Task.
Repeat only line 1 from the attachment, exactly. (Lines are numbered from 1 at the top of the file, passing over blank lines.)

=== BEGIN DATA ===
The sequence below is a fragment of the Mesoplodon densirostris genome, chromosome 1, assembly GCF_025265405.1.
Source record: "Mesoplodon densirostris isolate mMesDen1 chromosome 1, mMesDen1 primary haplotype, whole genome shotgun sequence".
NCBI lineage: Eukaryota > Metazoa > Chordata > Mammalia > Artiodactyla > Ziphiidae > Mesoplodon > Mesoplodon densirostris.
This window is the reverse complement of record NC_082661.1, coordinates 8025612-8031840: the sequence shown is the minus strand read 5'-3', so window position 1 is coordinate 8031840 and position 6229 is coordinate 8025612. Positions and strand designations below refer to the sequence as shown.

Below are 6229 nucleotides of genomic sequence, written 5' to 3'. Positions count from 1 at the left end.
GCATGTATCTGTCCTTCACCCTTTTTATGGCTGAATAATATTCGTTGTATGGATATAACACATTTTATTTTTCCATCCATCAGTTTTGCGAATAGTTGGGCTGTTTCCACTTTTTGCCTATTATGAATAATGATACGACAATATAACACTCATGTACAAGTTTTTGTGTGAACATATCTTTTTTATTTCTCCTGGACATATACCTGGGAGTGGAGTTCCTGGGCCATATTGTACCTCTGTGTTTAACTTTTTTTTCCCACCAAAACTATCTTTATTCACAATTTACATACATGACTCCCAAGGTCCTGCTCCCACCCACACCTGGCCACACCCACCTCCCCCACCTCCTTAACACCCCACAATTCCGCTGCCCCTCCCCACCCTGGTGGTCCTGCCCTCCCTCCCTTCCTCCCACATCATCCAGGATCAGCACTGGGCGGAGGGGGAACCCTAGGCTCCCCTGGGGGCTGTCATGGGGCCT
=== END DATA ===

The sequence below is a fragment of the Mesoplodon densirostris genome, chromosome 1, assembly GCF_025265405.1.